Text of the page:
Again, consolation came from Rahman’s colleagues-his mails are usually rather obscure, don’t worry.

Rahman’s e-mail are always terse. That’s because as a person, he is rather closed, never wanting to reveal too much about himself. So, if you get an e-mail that is more than two lines long from him, even if they seem to mean nothing, you know you’re getting somewhere. He usually doesn’t sign off on his mails. An ‘AR’ at the bottom would mean you are definitely on the right track.

The ‘AR’ sign-off came after a few more e-mails. He was warming up. But that still didn’t mean anything, because there was no call.

You can call Rahman’s office as many times as you want but there is no way you are going to get him unless he decides to call you. And then one day, out of the blue, the cellphone rang, and a voice at the other end said: ‘Hi, this is AR. I’ll call you sometime this week and then we’ll meet. God bless.’

Click. He had hung up. Nine months of waiting had culminated in a five-second call.

Now, there was just the wait for the actual interview to take place.

Even with that, I found there was protocol to be observed. First, the wait in the ‘common room’. Then, the meeting with his secretary. Next, a meeting with Rahman in the second waiting room, and only then a final meeting inside the studio.

Finally, the door opens. Rahman walks out, dressed in a white kurta, looking a bit surreal. For a brief moment, time stands still, holding its breath, so to speak, as he scans the waiting faces. He looks at me. ‘Hi, follow me,’ he says, turns and walks away. This is it, I say to myself, I’m in. he will answer all my questions, tell me all about his life, we will discuss his music, his faith, I will wander around the studio and his home, meet his family…

I was back out in less than an hour.
I spent a lot of time waiting in Rahman’s reception, courtyard and studio corridors during the sessions after 10 p.m., which is when the whole place comes to life. The waiting before each meeting would take hours, while the interview with Rahman would take one hour at the most-you couldn’t take in more than that in one session, and he couldn’t give you more time either because there were always directors waiting outside for their turn.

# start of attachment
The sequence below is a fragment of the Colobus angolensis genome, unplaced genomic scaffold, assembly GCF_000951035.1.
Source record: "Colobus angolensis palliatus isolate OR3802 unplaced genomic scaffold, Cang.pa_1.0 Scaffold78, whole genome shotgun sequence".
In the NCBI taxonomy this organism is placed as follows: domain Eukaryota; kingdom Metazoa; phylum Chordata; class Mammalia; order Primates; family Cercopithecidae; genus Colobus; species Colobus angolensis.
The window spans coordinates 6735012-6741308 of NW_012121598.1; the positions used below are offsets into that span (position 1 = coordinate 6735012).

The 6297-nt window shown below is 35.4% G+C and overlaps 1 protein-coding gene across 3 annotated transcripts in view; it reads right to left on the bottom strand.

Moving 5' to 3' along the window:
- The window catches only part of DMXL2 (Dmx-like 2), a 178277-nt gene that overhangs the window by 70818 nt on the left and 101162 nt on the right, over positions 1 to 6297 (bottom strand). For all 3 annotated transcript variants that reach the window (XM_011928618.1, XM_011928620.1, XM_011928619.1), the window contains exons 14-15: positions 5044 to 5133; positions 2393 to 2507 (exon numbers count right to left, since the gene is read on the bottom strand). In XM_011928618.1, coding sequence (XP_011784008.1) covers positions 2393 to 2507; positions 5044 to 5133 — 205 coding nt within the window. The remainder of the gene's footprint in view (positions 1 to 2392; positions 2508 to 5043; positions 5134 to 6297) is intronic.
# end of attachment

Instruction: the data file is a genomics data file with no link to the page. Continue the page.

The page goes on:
Soon it became rather a matter of routine for me-I would take some juice and a snack along to keep me going; I soon stopped refusing the tea boy who would come around and ask the waiting crowd if they wanted some tea. After a while, I started talking to the others and learnt their stories, which gave me much more of an insight into Rahman than I got through my interviews with him. When you wait for hours, you have time for stories. You lean about the different lives milling around that courtyard and waiting room-singers wanting to be heard, pauper producers hoping for charity, musicians looking for a break, fans wishing for a glimpse. You hear stories from old friends, relatives, colleagues, tea boys, secretaries, Stories that are not guarded or rushed through, stories that tell you more about eh man you are all waiting to meet, more than he ever can. Or will.

Most of my questions to Rahman were unanswered, with the rest answered in the briefest, most guarded manner possible. Rahman deliberately draws a blank with his past; as for the present, he insists there is so much happening that he does not know where to begin; he believes the future is uncertain, and says it’s up to me to connect the dots.

So I picked up my pen and set off on a journey that beings with a dot but ends with a star.

Acknowledgements ix
Author’s Note xi
Oscars 1
Dileep 5
Roja 65
Breaking the Rules 79
The First Award 99
Bollywood Beginnings 104
Opening Doors 117
Under the Spotlight 125
Faith 137
The Wait 167
At Work 188
At Home 216
Discography 250
Index 259